The wind of change blows also at the sub-national level, where 35 members of The Climate Group’s States & Regions Alliance – accounting for 354 million people, 12% of global GDP and 2.9 Gigatons of CO2 emissions – have set ambitious, transparent goals to tackle climate change in order to both protect their citizens and boost their economies.


The Paris Agreement signed today will further accelerate this ongoing global shift toward a low carbon economy, rewarding those businesses and governments at the forefront of the change.

New analysis by We Mean Business shows the immediate and long-term consequences of the international accord, for business operations, investors and consumers in particular.

A total of 397 companies, with combined revenue of US$7.9 trillion – as well as 183 investors with assets under management in excess of US$20.7 trillion – have made 951 commitments through the We Mean Business coalition, of which The Climate Group is a founding partner.

Of these companies, 58 are switching to 100% renewable power through the RE100 campaign, driven by The Climate Group and CDP, which will transform the energy market sector and future proof their investments.

The new research says the Intended Nationally Determined Contributions (INDCs) submitted by the countries before COP21, which are the national climate plans that constituted the backbone of the Paris Agreement, represent at least a US$13.5 trillion market for the energy sector alone in energy efficiency and low carbon technologies through 2030.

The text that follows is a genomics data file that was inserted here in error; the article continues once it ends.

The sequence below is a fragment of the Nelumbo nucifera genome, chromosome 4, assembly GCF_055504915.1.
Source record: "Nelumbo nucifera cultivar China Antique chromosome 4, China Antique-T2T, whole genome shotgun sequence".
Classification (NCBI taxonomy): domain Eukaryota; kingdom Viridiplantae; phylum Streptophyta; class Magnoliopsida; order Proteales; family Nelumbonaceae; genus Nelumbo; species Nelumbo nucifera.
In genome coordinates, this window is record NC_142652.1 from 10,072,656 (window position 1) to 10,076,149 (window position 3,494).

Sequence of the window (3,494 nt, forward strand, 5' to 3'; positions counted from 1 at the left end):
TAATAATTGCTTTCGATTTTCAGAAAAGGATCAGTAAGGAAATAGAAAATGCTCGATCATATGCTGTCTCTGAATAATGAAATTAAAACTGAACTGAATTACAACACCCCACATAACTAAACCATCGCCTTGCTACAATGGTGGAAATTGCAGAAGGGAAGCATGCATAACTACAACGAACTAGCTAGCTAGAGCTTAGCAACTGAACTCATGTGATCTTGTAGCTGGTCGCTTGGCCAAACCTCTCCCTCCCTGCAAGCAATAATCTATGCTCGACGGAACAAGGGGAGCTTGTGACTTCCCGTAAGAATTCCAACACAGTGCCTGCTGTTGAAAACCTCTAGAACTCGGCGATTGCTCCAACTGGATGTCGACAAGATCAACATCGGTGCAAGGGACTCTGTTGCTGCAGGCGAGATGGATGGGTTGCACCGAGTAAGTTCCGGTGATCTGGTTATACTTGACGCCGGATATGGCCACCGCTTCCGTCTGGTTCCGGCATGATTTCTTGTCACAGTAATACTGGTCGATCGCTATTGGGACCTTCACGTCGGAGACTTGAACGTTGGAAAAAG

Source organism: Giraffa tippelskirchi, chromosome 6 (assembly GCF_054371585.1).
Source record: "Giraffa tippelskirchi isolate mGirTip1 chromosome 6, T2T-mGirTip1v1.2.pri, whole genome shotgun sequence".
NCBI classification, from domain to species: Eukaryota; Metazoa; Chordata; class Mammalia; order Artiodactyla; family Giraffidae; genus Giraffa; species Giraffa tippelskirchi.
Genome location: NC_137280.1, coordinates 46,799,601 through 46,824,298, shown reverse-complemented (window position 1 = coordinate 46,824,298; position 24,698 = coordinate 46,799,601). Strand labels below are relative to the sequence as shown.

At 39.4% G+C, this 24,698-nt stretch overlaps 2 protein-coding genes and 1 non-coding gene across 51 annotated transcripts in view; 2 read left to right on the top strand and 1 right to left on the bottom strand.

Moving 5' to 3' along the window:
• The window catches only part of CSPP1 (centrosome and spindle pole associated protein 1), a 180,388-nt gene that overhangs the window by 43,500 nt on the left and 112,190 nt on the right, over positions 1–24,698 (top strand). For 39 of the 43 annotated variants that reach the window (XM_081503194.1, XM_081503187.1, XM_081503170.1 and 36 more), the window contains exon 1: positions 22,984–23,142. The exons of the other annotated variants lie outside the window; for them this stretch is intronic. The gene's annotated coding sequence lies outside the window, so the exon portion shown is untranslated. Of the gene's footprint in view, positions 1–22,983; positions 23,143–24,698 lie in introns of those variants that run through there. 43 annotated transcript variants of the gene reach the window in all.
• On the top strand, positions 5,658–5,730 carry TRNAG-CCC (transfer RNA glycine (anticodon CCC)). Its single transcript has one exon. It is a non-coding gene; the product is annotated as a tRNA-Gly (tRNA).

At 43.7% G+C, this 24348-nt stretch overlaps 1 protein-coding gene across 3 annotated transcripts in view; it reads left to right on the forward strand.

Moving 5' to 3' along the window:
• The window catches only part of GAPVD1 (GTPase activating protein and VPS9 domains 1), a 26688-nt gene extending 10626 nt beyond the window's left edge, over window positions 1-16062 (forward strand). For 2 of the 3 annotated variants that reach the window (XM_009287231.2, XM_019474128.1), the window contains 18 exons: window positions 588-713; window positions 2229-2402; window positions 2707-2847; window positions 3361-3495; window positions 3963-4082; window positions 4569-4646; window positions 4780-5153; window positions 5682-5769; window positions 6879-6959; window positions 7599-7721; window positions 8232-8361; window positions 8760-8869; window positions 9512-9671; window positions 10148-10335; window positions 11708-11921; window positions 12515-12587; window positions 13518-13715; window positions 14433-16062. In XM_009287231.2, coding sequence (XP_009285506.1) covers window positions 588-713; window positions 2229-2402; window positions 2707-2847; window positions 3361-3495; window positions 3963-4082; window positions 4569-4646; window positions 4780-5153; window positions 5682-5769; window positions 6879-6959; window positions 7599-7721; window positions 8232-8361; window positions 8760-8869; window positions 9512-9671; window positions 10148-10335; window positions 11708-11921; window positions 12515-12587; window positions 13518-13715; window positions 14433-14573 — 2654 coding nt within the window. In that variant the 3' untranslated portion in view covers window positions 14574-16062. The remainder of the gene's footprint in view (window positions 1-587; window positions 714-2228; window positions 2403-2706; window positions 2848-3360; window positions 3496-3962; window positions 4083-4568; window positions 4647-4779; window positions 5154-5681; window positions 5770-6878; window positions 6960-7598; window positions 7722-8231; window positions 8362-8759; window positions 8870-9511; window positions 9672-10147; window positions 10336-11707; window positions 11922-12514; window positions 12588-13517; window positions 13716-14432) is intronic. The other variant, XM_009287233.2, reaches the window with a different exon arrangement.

But the INDCs – which will put the world on a path toward a 2.7 degrees Celsius increase by 2100 compared with the pre-industrial era – are not ambitious enough to curb runaway climate change on their own. While 2.7 degrees is much less than the dangerous 4.8 forecast if no climate action is taken, it is still above the 2 degree limit set by the Paris accord.

This is why the ‘ratcheting mechanism’ of the Agreement, which will push for increased climate action every five years, is so important for both the 2 degree target and for businesses. In 2020, countries will submit new or updated climate plans, which in turn will help companies set their long-term goals and lead low carbon investment in their markets.

Businesses that are already taking bold climate action will continue to benefit from a 27% average internal rate of return on their low carbon investments. On the contrary, companies which choose not to adapt to the inevitable low carbon transition will suffer from the economic risks posed by climate change, the We Mean Business analysis warns.

“The Paris Agreement signing should also be seen in the broader context around a number of other events that are happening this year in the run up to COP22,” continues Mark Kenber. “The next key moment for business leaders and investors will be the Business & Climate Summit, held in London this June, where the real business action continues – now in the context of economic opportunity created by Paris.”

The Business & Climate Summit will take place on June 28-29, and will be critical for companies, investors and policymakers to foster a productive dialogue toward continuing business action on climate following the Paris Agreement.

by Ilario D'Amato